My advice for anyone who has a chance to sit down with a professional for a quick consultation:
1. Decide what you want to ask – be focused.
2. Be specific – the time will go by fast
3. Know what you’ve already done and what documents you already have.
4. Keep the background story to a minimum. Don’t waste your precious time giving unnecessary information.
It is up to you to get the most out of the experience. The professional may be doing this as a volunteer (like I did at the roadshow) or as part of their overall fee (like the instructors at British Institute). You can’t expect one of these consultations to just give you the answer to your research problem. The time is too short. These consultations are designed to give participants guidance and maybe some ideas you hadn’t thought of or weren’t aware of.
I hope that these thoughts help you if the opportunity ever presents itself. I know I learned a lot about the process from both sides of the consultation table and will definitely be more prepared the next time.
Genealogical conferences, like the recent FGS 2014 conference in San Antonio, are as much about reuniting with far-flung friends and making connections with new ones as they are about the wonderful educational opportunities. Attending the high quality lectures invigorates me, renews my energy for finding ancestors and gives me new insights on projects I’m working on. Plus, I get a chance to visit a city that I’ve most likely never been to before. If you’ve never attended a conference, I encourage you to do it. The next national conference will be the FGS 2015 conference combined with RootsTech in February 2015.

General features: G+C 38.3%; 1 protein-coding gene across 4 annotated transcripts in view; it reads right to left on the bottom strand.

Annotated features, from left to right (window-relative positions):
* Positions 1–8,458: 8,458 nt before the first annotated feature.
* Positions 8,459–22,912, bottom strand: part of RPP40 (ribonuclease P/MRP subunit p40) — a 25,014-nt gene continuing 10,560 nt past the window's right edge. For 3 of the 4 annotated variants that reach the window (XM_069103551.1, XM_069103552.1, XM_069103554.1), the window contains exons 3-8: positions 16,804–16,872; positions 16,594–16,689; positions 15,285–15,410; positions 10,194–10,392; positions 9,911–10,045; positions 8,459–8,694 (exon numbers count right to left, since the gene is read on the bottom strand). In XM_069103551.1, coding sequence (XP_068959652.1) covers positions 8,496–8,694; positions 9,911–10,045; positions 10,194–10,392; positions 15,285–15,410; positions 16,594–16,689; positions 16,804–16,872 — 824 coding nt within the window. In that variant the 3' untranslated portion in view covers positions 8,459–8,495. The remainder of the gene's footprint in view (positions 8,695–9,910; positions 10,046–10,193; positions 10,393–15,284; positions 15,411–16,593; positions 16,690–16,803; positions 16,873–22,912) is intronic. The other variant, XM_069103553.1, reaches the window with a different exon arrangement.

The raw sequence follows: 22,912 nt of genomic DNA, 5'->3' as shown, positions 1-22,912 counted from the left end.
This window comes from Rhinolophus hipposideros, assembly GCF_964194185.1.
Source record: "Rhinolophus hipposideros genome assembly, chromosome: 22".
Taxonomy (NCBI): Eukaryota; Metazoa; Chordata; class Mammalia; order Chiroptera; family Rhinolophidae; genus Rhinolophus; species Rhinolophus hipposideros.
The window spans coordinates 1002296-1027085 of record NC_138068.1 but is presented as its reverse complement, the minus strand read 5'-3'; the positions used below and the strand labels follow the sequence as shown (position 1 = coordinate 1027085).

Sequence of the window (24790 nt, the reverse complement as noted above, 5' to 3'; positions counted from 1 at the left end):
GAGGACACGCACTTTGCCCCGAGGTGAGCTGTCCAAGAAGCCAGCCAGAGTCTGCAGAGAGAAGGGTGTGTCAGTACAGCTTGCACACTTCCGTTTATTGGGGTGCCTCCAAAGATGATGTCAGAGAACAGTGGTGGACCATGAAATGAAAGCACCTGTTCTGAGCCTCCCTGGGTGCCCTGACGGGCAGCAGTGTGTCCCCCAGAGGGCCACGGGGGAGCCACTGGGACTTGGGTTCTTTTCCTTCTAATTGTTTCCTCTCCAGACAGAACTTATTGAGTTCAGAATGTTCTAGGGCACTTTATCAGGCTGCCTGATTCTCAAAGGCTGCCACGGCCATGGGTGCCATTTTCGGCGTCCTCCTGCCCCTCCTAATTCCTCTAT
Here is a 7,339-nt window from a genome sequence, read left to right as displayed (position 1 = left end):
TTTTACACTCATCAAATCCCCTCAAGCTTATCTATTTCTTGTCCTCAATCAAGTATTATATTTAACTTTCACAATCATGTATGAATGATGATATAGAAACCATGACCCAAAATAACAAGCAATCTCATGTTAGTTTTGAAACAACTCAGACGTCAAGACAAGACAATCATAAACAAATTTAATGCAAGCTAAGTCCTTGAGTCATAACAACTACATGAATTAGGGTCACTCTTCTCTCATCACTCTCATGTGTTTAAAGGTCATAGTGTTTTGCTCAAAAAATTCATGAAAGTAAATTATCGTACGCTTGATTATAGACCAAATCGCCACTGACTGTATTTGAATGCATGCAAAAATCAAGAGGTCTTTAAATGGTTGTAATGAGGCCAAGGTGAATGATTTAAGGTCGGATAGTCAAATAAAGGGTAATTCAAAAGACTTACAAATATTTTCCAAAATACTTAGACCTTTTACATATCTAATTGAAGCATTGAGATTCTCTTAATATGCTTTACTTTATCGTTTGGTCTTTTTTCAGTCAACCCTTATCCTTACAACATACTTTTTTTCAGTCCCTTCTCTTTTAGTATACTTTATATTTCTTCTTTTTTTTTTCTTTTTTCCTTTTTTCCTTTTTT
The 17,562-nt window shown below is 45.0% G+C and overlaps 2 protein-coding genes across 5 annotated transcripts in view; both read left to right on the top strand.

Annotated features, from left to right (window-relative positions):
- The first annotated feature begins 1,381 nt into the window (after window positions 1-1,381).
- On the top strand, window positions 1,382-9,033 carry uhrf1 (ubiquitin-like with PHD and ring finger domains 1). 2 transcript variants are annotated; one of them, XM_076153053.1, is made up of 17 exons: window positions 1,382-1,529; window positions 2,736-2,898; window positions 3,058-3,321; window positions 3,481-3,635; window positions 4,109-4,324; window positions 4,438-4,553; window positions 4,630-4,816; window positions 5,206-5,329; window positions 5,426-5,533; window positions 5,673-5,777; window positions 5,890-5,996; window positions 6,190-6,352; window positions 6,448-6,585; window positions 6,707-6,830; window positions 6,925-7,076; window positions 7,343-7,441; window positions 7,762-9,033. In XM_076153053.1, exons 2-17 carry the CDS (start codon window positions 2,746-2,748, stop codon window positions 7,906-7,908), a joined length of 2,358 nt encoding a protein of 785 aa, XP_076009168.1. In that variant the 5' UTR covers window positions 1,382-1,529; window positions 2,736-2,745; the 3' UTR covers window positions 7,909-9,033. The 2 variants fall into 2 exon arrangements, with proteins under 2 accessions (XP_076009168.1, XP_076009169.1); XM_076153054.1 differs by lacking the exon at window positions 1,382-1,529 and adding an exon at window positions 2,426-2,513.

I have the following tips for making good connections at conferences:
Don’t go alone. Plan to attend with a friend who has gone to a conference before, especially if you have never attended one yourself. They can show you the ropes and perhaps introduce you to some folks they’ve become acquainted with, breaking the ice for you.
Attend at least one luncheon. You will have the chance to sit at a meal with other genealogists and make new friends.
Talk to people in the exhibit hall, not only the vendors but also volunteers and other attendees.
Attend unusual lectures. Sometimes I attend lectures that are on topics I have no research projects in. I find I always have a good time and I definitely learn something new. Also, new methods are almost always applicable to any project and get you thinking about your work in a different way.
Go out to dinner with new people. Find a new friend or two (or seven) and go to dinner with them! This is one of the best ways to form new connections and see the city.
Over the years, I have made so many great friends by attending conferences and every time I attend, I make even more! Not only are these friends fun, but they can be very helpful in giving insights into your research, giving opinions on documents, taking classes with online or at institutes, or by sharing your finds with others who are interested. Consider making some new connections at the next conference!
[Author’s note: I recently relocated with my family to a suburb of Austin, Texas. Yes, I am now experiencing the sweltering heat, the suffocating humidity and the excitement of learning about a new area. But we bought a house with a pool so I will have a chance to survive! Thus, this post came out a little later than I expected. I am without internet access (except for time spent at my local Starbucks) so getting my online life back together is going to take a little while, but bear with me and thanks for reading!]
Last week the Federation of Genealogical Societies hosted their annual conference in San Antonio, TX which has to have been my favorite conference so far. And not necessarily for the reasons you might think. Here are my three favorite things from the FGS conference:
One of the most exciting research tools I learned more about at this conference are the advances being made with PERSI by Find My Past (FMP). They are working to make it this elusive index more accessible to researchers. PERSI stands for the PERiodical Source Index which indexes genealogical society publications, both small and large, and contains 2.5 million indexed articles from 8k publications. The Find My Past website states:
“The PERiodical Source Index (PERSI) enables you to easily locate key information about people and places. It contains over 2.5 million entries from thousands of historical, genealogical and ethnic publications, making it an invaluable, comprehensive family history resource.”